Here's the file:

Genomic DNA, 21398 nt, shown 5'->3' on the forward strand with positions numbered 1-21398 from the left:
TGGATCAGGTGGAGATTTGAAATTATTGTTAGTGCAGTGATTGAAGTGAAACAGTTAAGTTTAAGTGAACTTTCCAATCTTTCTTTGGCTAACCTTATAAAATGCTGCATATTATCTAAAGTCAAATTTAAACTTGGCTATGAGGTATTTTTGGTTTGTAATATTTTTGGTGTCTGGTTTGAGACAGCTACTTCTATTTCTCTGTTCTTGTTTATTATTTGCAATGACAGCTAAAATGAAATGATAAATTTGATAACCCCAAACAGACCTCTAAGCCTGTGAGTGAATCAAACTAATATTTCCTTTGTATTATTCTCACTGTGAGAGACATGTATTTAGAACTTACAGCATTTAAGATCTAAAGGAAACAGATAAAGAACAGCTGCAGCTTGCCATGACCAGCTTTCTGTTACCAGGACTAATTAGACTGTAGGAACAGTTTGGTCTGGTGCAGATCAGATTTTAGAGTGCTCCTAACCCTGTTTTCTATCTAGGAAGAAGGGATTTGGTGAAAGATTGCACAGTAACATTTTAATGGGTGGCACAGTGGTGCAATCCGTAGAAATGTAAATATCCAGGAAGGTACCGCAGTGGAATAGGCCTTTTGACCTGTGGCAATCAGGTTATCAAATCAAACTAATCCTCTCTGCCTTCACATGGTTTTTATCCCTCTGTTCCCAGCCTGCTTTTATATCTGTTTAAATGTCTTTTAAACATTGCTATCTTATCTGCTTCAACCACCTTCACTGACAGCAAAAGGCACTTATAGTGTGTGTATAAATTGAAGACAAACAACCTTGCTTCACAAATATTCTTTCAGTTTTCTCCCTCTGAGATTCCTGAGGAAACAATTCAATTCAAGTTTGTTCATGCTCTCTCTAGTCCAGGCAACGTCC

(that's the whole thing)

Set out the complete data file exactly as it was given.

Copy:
Genomic DNA, 21398 nt, shown 5'->3' on the forward strand with positions numbered 1-21398 from the left:
TGGATCAGGTGGAGATTTGAAATTATTGTTAGTGCAGTGATTGAAGTGAAACAGTTAAGTTTAAGTGAACTTTCCAATCTTTCTTTGGCTAACCTTATAAAATGCTGCATATTATCTAAAGTCAAATTTAAACTTGGCTATGAGGTATTTTTGGTTTGTAATATTTTTGGTGTCTGGTTTGAGACAGCTACTTCTATTTCTCTGTTCTTGTTTATTATTTGCAATGACAGCTAAAATGAAATGATAAATTTGATAACCCCAAACAGACCTCTAAGCCTGTGAGTGAATCAAACTAATATTTCCTTTGTATTATTCTCACTGTGAGAGACATGTATTTAGAACTTACAGCATTTAAGATCTAAAGGAAACAGATAAAGAACAGCTGCAGCTTGCCATGACCAGCTTTCTGTTACCAGGACTAATTAGACTGTAGGAACAGTTTGGTCTGGTGCAGATCAGATTTTAGAGTGCTCCTAACCCTGTTTTCTATCTAGGAAGAAGGGATTTGGTGAAAGATTGCACAGTAACATTTTAATGGGTGGCACAGTGGTGCAATCCGTAGAAATGTAAATATCCAGGAAGGTACCGCAGTGGAATAGGCCTTTTGACCTGTGGCAATCAGGTTATCAAATCAAACTAATCCTCTCTGCCTTCACATGGTTTTTATCCCTCTGTTCCCAGCCTGCTTTTATATCTGTTTAAATGTCTTTTAAACATTGCTATCTTATCTGCTTCAACCACCTTCACTGACAGCAAAAGGCACTTATAGTGTGTGTATAAATTGAAGACAAACAACCTTGCTTCACAAATATTCTTTCAGTTTTCTCCCTCTGAGATTCCTGAGGAAACAATTCAATTCAAGTTTGTTCATGCTCTCTCTAGTCCAGGCAACGTCC